Having satisfied our look around we decided to ski down the Little Headwall back to Hermit Lake. Putting skis on while trying not to slide down an iced over black-diamond run in 60-80mph winds was quite challenging. The ski down was much the same, solid ice with 4-5 planned survival turns before scouting the next few turns.
Back at Hermit Lake we hung out to watch the Inferno racer transition. They removed the ravine portion of the race for safety reasons and our recent excursion confirmed that decision. It was inspiring to see the number of people who hiked the 3-mile trail just to cheer on the racers. The racers being even more impressive for racing up the trail after everything else they had done.
After conversing with a few people, we decided our best bet at skiing would be to ski down the John Sherburne ‘sherbie” ski trail to the visitors center. Reports were that the upper section was ice, but that as you got lower the snow had softened and was nice. With this plan, we went back to camp for some lunch and R&R.
We planned our descent of the Sherbie and hike back up to be perfect for cooking dinner and our last night out. The ski and hike would be sure to warm us up in the cool temps. I’d describe the sherbie as a standard black-diamond run about 10-30ft. wide. The upper sections were icy and the bottom softer with a few mogul sections for fun. Quads were definitely feeling the hikes and turns by the bottom.
After a short break, some water and a ClifBar, we started our skin back up to camp. We started slow and knew this second hike up would be slower than the night before. We passed many hikers on their way down and they laughed about our second trip up in as many days. Everyone was super nice and we traded stories about our adventures. We took numerous breaks on our climb up. I also needed to add more clothing and gloves that were not necessary the night before. As we ascended, the winds increased and a windbreak layer was needed along with goggles. It was remarkable how warm I was dressed for the work output necessary for the hike up. We were clearly fatigued. Motivation for a hot meal and hot cocoa was high.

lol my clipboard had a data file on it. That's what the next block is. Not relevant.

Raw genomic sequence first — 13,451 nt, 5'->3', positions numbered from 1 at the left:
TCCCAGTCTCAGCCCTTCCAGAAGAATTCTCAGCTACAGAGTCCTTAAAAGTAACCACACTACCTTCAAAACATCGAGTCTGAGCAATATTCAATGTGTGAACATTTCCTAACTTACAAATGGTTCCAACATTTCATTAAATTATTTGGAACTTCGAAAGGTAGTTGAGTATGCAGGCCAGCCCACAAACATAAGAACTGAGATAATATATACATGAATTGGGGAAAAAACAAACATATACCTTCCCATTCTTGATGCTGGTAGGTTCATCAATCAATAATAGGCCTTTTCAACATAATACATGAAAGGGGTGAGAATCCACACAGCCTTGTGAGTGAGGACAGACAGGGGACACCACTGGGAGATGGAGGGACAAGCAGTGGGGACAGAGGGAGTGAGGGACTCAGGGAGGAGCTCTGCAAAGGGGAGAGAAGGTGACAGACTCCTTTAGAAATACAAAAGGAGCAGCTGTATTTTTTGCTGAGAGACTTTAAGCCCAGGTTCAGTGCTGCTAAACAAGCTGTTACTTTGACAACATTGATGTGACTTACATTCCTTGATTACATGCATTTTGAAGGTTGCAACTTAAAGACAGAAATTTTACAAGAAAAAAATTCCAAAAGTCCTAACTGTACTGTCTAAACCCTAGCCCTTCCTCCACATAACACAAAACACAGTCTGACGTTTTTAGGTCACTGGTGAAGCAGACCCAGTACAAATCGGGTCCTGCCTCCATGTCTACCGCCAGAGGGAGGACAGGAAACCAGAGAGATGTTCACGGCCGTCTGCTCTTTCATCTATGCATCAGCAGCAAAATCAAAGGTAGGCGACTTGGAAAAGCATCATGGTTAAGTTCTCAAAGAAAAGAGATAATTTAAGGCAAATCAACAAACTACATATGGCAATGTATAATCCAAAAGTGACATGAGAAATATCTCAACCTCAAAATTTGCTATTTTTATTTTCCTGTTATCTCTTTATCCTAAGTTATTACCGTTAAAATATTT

Eventually we made it back to camp about 7:30p and settled into cooking dinner, quinoa with chicken, kale, sugar snap peas and almonds. It was wonderful to eat while in our bivy sacs. The winds continued to whip through the region and our bodies were cold and tired. We both dawned every article of clothing we had as we stuffed ourselves into our bags for the night. At 1am, I woke up too warm for comfort and slightly sweaty, to removed my insulated outer jacket and gloves before going back to sleep.
We awoke at 6am to start repacking our bags as we contemplated the ski down on tired legs with the addition of a 40# pack, something I’ve never done. Slow and steady was the plan.
Wow, I think I stopped to rest every 30 yards. The rising sun was in our face and the warmth was welcomed. It took us every bit of an hour to make it down. I overturned once and had fun righting myself under fatigue with a pack on. We made it to the parking lot at 7:30am where we changed into shoes for the first time in days, such a relief.
As we sat in Joe’s 4Runner for the drive home, we remarked how this was our first time sitting in a ‘chair’ since we arrived. A quick stop in McD’s for breakfast and we were back on the road.
A short while later, Joe was having trouble with his eyes being irritated by sunlight. We pulled over and I took over driving. He had on sunglasses, goggles and a hat trying to shield his eyes. He had suffered ‘snow blindness’ on the ski down facing the rising sun. His goggles were not of dark tint. Thankfully we were off the mountain and he could ‘comfortably’ sit back and rest during the drive home. He was fine by the time we returned to Wooster.
Overall, it was a tremendous adventure with a good dose of exposure in the mountain environment. Joe remarking at one time, ‘this is a REAL mountain.’ Mt. Washington IS a very real mountain and must be respected as much. Can’t wait to come back again next year.